Oligonucleotides: From design to characterisation

Solid-phase chemical synthesis, pioneered by Bruce Merrifield in the 1960s, is an established and efficient method for the synthesis of oligonucleotides. In this post, Quentin Vicentini from ATDbio will explain the synthesis lifecycle of oligonucleotides.
Oligonucleotides have diverse applications in diagnostics and therapeutics, and new applications require ever more complex designs, often including chemically modified DNA bases. Incorporating multiple chemically modified bases into an oligonucleotide can greatly increase the complexity of the synthesis, and specialized chemical knowledge is required to assess the compatibility of these modifications, and the effect of possible side reactions on the likely quality of synthesis.

A series of snapshots from a typical oligonucleotide synthesis lifecycle are described below.

Design and synthesis

Every oligo synthesis starts with a design. Depending of the functionality sought by scientists, the strand can be designed to hybridize with genomic DNA (as the basis for a diagnostic test) or bind to mRNA and switch off the production of a harmful protein.

Once the strand is designed, the sequence is sent to an oligo synthesizer. The synthesis is then performed in an automated fashion.


Though solid-phase oligo synthesis is highly efficient, although errors do occur, leading to truncated products (missing one base or more). Purification by chromatography, in which the crude oligonucleotide is passed through a column on which different components of the mixtures are retained to different degrees, giving separate UV peaks, separates the pure product from undesired impurities. Preparative HPLC (high performance liquid chromatography) is an efficient and automated method of purifying oligonucleotides.

Purified oligonucleotides look, after lyophilization, like cotton balls. If one is curious to see actual DNA, DIY extraction can be safely performed at home e.g. by extracting it from a banana (see video on YouTube here) or even strawberries (see video here).

Analysis and characterisation

After purification, two important questions must be answered: how pure is the product (i.e. what is the ratio of the desired product to all other impurities that were not removed during purification), and what is the nature of the product (i.e. is it really the desired product or something else entirely).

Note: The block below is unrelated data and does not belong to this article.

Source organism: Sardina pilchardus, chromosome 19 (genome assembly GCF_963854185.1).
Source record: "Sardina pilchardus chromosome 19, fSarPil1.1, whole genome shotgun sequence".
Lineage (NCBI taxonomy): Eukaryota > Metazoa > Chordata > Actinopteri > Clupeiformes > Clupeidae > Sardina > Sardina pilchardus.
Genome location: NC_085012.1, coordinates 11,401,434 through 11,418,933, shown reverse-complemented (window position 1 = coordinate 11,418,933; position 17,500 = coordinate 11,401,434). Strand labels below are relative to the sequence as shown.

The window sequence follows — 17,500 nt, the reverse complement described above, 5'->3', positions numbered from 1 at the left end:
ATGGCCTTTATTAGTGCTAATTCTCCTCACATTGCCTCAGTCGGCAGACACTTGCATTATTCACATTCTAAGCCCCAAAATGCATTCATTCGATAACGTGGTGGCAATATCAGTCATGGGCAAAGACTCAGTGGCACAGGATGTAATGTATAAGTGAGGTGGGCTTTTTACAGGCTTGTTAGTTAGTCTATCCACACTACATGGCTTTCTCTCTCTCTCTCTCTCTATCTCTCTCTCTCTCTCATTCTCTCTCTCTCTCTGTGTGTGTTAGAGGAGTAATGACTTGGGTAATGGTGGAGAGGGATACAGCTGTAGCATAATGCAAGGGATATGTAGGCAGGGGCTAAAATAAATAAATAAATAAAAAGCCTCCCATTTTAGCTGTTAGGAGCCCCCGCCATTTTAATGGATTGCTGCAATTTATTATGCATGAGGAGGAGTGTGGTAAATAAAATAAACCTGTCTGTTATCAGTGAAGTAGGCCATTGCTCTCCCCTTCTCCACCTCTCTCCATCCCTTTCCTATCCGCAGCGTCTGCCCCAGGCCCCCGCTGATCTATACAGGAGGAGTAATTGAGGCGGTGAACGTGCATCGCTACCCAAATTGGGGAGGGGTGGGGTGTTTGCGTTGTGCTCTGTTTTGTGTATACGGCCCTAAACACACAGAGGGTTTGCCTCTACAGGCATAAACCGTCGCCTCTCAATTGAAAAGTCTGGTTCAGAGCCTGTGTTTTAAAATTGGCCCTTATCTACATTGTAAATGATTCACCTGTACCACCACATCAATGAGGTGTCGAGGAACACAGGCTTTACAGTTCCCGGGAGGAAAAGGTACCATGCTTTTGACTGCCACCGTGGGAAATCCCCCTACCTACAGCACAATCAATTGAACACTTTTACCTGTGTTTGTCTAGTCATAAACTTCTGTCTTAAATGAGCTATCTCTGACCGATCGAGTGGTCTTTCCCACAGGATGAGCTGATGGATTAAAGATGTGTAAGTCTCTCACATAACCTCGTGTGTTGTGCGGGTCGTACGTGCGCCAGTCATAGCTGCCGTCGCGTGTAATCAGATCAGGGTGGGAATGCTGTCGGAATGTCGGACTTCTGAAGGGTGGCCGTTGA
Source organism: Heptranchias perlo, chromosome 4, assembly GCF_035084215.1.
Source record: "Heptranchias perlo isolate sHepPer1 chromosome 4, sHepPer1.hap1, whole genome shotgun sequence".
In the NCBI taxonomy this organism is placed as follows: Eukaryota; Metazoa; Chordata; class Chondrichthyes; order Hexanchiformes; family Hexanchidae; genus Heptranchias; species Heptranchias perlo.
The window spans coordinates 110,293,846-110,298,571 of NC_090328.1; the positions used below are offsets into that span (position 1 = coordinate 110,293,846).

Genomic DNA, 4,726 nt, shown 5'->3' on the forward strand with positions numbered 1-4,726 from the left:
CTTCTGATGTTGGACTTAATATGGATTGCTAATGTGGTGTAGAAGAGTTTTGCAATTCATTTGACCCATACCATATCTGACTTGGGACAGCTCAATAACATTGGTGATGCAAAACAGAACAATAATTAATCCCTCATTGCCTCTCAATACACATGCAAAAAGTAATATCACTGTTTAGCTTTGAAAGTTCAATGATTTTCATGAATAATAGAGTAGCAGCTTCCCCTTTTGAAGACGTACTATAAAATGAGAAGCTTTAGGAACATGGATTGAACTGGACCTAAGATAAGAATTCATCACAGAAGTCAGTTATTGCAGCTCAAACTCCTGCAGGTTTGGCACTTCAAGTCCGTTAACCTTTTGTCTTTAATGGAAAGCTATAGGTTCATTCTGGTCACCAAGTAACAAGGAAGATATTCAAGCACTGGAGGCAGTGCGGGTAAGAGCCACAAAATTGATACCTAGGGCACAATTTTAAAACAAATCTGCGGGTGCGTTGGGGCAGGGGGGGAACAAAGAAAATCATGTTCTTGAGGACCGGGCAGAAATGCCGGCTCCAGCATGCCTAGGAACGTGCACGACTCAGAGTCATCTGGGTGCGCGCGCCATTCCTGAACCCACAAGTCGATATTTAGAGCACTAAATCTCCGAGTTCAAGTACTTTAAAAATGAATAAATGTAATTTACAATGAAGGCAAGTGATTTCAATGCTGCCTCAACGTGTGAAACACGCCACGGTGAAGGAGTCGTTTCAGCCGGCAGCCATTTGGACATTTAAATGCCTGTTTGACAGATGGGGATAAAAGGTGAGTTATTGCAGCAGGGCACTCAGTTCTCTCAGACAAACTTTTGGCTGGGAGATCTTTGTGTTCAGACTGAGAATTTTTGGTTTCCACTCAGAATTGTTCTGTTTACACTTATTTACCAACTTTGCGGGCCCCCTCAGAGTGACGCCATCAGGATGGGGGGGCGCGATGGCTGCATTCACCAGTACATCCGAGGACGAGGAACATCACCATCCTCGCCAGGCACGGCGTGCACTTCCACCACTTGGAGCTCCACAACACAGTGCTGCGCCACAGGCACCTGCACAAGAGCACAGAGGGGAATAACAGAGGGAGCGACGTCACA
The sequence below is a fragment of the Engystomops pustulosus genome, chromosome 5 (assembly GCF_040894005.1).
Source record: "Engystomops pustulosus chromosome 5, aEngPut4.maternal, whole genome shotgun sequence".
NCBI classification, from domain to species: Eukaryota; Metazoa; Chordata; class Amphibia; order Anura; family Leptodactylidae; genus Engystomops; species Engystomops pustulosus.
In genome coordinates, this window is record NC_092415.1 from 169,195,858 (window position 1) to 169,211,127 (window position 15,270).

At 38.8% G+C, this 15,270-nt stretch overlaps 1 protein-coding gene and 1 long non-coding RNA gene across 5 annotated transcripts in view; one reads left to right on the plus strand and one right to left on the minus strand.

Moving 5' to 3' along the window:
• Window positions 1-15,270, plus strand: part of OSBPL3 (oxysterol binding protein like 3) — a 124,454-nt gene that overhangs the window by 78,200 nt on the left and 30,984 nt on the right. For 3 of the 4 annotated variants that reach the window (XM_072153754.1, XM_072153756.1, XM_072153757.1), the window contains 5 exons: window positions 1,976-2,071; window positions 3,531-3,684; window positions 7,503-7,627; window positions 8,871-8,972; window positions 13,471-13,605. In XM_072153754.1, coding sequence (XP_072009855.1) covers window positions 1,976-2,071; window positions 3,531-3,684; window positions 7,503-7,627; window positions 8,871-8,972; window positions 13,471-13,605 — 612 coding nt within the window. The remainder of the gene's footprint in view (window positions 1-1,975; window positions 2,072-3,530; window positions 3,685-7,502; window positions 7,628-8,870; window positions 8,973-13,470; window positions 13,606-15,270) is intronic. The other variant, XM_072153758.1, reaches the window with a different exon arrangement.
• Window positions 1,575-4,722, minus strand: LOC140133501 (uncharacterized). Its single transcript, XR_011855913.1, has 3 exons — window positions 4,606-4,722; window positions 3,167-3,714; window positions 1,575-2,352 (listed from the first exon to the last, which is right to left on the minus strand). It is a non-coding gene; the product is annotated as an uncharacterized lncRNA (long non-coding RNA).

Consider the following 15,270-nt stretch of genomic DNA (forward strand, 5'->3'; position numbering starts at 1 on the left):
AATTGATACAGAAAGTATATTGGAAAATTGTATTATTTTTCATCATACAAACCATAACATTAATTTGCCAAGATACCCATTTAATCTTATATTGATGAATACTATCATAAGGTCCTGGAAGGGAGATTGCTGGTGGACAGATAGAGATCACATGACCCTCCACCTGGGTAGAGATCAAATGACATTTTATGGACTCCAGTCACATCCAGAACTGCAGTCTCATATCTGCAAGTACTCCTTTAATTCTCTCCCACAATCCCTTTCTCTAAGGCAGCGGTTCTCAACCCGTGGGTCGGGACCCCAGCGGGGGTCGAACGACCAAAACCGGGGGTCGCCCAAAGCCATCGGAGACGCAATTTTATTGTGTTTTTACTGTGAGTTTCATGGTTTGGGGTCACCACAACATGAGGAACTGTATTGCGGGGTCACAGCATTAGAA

Gel electrophoresis is a common low-cost method of assessing purity, but its lack of resolution makes it unsuitable for anything other than the most cursory analysis. Analytical HPLC (on a smaller scale than preparative HPLC) gives the most definitive analysis of an oligonucleotide’s purity.

Electrospray ionization mass spectrometry (ESI-MS), in which the sample is converted into a stream of gas-phase ions, and the mass-to-charge ratio of each ion measured, provides detailed information on the composition of a sample. Comparison of the processed data with predicted information on the desired product and likely impurities allows the individual peaks to be assigned.

The coupling of analytical HPLC with ESI-MS means that ESI-MS data can be collected for each component in a mixture, helping to build up a full picture of the sample composition.

In our example, the sample looks pure on the UV chromatogram (red spectrum) but several different peaks can be observed after in the mass spectrum (right). These additional peaks are sometimes the result of chemical reactions that occur during the ESI-MS ionization process, so chemical knowledge is needed to fully understand what is observed.

Importantly, this information can be used to make changes to the synthesis process (e.g. by changing the chemistry or redesigning the oligonucleotide itself). This iterative process allows very pure complex oligonucleotides to be produced and allows scientists to develop new diagnostic and therapeutic methods using synthetic oligonucleotides.

If interested, more information about oligonucleotides can be found in the Nucleic Acids Book published by ATDBio (see here).


Writte by Quentin Vicentini, employed at ATDbio

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